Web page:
Becoming a mom is one of the most wonderful sensations in the world. Finally, having in your arms that child who was in your womb for several months brings many feelings: love, joy, joy, and much more. However, it’s not always like that. There are cases where postpartum depression can appear, and turn the first months of motherhood into a hell.
Due to how common this disorder can be, in this post we’ll talk about postpartum depression, its causes, and how you can treat it. Shall we begin?
What is postpartum depression?
Also known as postnatal depression, it’s a psychological disorder that usually appears one month after giving birth, although it can show up any time during the first year.
This depression can often be mistaken with baby blues, which usually happens during the first two weeks after giving birth. However, if that feeling of sadness after giving birth lasts longer than that time, then we’re talking about postnatal depression.
So, why does postpartum depression happen? While the exact causes are unknown, hormonal changes during and after pregnancy can affect a woman’s mood.
Besides, there are other factors that usually affect this type of depression, such as body changes, feeling less attractive, lack of sleep, concern about the capability of being a good mother, having less time and less freedom, etc.
Postpartum depression: signs and symptoms.
While every woman is different, there are very common signs and symptoms among women with postnatal depression. Some of them are the following:
- Depressed or anxious mood.
- Appetite loss or overeating.
- Weight changes.
- Fatigue and sleep disorders.
- Lack of interest in things or activities that you previously enjoyed.
- Frequent physical aches and pains.
- Decreased concentration and inability to think clearly.
- Feelings of sadness, emptiness, hopelessness or overwhelming.
- Frequent crying or for no apparent reason.
- Irritability, bad mood, anger or fury.
- Recurring thoughts of death or suicide.
How to treat postnatal depression?
Due to the usual confusion with baby blues, many people think that postnatal depression is temporary, and that it slowly goes away as the first months of motherhood pass. However, it’s still a depressive disorder, and if it’s left untreated it can turn into postpartum psychosis.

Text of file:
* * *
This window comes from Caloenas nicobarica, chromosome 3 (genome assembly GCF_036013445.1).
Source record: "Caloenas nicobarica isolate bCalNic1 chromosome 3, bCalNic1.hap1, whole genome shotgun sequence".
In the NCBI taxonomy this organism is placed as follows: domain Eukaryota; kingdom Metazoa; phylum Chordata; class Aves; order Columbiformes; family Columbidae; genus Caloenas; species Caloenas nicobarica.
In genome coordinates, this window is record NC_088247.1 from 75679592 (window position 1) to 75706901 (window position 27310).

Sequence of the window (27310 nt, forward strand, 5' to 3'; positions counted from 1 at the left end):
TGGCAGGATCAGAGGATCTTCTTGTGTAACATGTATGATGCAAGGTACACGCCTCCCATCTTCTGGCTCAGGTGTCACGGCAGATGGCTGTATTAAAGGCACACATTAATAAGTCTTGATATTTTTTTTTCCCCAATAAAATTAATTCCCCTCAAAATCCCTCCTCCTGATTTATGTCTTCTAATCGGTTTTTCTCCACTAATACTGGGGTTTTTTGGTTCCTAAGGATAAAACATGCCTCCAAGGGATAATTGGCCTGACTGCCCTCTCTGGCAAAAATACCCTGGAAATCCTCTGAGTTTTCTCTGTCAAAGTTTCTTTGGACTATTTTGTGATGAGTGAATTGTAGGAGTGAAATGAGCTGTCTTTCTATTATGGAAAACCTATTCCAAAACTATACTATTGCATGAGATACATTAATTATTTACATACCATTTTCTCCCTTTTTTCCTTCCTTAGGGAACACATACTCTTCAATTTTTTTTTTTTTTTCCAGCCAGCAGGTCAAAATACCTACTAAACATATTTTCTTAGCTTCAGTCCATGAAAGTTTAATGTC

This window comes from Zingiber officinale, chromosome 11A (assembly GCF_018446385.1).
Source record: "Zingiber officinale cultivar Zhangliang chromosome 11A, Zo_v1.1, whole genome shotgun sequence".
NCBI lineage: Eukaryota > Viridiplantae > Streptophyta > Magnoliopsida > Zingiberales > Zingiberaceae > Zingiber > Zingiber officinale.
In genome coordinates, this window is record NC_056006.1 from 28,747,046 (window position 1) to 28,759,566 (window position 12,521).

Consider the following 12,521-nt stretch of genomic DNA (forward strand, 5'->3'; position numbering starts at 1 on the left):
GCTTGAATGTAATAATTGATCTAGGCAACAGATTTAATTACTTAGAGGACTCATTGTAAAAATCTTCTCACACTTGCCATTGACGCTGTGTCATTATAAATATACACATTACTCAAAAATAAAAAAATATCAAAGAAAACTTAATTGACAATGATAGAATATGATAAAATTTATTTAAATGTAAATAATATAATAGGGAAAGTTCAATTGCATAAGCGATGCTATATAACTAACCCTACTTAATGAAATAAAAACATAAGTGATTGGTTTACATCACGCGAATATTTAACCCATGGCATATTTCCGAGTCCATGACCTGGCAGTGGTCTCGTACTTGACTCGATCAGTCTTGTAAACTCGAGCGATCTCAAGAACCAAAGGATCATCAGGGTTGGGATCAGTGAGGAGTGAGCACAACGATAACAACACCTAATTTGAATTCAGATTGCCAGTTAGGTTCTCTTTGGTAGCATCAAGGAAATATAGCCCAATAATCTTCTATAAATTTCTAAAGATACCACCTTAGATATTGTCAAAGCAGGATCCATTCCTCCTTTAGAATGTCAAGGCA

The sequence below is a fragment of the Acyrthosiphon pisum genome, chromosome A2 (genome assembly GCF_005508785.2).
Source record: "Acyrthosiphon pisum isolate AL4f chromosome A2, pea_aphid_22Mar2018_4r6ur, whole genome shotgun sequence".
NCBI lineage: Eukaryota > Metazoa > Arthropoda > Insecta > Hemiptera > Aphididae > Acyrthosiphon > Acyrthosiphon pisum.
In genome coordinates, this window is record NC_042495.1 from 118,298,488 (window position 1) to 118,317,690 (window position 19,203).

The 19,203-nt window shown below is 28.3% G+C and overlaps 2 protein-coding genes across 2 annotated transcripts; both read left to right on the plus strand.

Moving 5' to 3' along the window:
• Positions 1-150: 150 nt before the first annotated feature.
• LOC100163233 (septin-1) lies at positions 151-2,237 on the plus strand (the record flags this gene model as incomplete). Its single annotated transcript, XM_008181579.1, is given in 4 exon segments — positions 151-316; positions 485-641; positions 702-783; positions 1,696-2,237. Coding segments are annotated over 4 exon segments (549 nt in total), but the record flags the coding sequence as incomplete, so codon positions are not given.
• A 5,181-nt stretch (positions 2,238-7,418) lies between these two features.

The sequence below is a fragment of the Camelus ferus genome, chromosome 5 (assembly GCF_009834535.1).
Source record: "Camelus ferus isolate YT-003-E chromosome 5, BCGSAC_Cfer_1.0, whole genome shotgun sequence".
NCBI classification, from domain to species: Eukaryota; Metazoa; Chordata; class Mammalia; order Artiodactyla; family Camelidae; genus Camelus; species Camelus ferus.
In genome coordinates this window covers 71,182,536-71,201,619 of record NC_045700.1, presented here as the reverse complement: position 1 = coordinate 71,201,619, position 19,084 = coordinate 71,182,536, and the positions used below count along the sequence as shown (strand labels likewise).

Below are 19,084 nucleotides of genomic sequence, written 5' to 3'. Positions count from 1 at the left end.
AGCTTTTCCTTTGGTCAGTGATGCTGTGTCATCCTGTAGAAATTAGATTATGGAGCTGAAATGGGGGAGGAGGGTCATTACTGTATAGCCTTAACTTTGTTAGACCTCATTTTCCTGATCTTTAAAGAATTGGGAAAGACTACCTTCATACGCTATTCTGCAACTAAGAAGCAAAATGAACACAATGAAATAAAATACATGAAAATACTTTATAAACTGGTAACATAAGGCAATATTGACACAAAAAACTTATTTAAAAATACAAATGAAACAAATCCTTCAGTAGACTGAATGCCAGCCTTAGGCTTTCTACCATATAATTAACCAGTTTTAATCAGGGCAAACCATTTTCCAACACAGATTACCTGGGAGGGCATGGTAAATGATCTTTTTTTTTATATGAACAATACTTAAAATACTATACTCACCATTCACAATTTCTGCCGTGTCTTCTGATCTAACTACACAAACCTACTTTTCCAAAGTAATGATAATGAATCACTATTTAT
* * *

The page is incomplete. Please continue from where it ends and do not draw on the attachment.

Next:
There are ways to help a mother with postpartum depression. Some of them are:
- Therapy. Getting advice from a qualified therapist can help get you back on track and overcome depression. These cases are usually treated with different kinds of therapy: individual, group, for couples, cognitive behavioral, among others.
- Medication. Taking antidepressants or other appropriate medications can be of great help, even more in cases of moderate or severe depression. This should be done under medical supervision, especially during lactation.
- Light therapy. According to studies, there are mothers with postpartum depression whose symptoms have improved after being exposed to special types of artificial light for 30 minutes a day.
- More emotional support. Your partner, your family and your friends play an important part to overcome this situation. As with any depression, the emotional support you can receive from them is truly helpful.
Help with postpartum depression in Canada
If you’re a mom, you gave birth recently and are suffering from postnatal depression and have not been afraid to seek help. If you are in Canada, on the Canadian Mental Health Association and the Postpartum Support International websites you’ll find information about specialists and helplines that will provide you the help that you need.
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